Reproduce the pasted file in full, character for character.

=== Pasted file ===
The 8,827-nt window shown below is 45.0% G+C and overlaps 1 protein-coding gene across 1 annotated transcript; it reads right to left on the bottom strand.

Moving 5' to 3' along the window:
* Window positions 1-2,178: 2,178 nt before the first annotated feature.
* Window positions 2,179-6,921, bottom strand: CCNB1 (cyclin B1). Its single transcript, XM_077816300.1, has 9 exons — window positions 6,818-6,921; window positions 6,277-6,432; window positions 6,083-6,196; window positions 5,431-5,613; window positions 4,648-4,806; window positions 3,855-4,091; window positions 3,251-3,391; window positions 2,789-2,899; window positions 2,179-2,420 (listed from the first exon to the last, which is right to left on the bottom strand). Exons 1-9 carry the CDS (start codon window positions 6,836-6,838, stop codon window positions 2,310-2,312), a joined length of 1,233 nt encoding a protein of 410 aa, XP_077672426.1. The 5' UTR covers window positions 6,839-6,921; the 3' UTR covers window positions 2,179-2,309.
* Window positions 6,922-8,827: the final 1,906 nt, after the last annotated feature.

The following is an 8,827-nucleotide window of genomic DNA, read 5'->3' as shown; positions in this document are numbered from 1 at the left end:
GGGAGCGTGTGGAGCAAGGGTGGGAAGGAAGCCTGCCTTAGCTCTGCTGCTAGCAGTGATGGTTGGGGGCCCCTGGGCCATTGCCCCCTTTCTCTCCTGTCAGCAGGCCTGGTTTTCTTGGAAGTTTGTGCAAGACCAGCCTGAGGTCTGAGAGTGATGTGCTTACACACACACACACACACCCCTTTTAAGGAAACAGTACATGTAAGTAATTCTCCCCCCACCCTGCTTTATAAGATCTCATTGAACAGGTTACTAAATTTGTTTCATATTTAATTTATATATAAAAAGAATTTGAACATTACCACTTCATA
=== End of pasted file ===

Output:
The 8,827-nt window shown below is 45.0% G+C and overlaps 1 protein-coding gene across 1 annotated transcript; it reads right to left on the bottom strand.

Moving 5' to 3' along the window:
* Window positions 1-2,178: 2,178 nt before the first annotated feature.
* Window positions 2,179-6,921, bottom strand: CCNB1 (cyclin B1). Its single transcript, XM_077816300.1, has 9 exons — window positions 6,818-6,921; window positions 6,277-6,432; window positions 6,083-6,196; window positions 5,431-5,613; window positions 4,648-4,806; window positions 3,855-4,091; window positions 3,251-3,391; window positions 2,789-2,899; window positions 2,179-2,420 (listed from the first exon to the last, which is right to left on the bottom strand). Exons 1-9 carry the CDS (start codon window positions 6,836-6,838, stop codon window positions 2,310-2,312), a joined length of 1,233 nt encoding a protein of 410 aa, XP_077672426.1. The 5' UTR covers window positions 6,839-6,921; the 3' UTR covers window positions 2,179-2,309.
* Window positions 6,922-8,827: the final 1,906 nt, after the last annotated feature.

The following is an 8,827-nucleotide window of genomic DNA, read 5'->3' as shown; positions in this document are numbered from 1 at the left end:
GGGAGCGTGTGGAGCAAGGGTGGGAAGGAAGCCTGCCTTAGCTCTGCTGCTAGCAGTGATGGTTGGGGGCCCCTGGGCCATTGCCCCCTTTCTCTCCTGTCAGCAGGCCTGGTTTTCTTGGAAGTTTGTGCAAGACCAGCCTGAGGTCTGAGAGTGATGTGCTTACACACACACACACACACCCCTTTTAAGGAAACAGTACATGTAAGTAATTCTCCCCCCACCCTGCTTTATAAGATCTCATTGAACAGGTTACTAAATTTGTTTCATATTTAATTTATATATAAAAAGAATTTGAACATTACCACTTCATA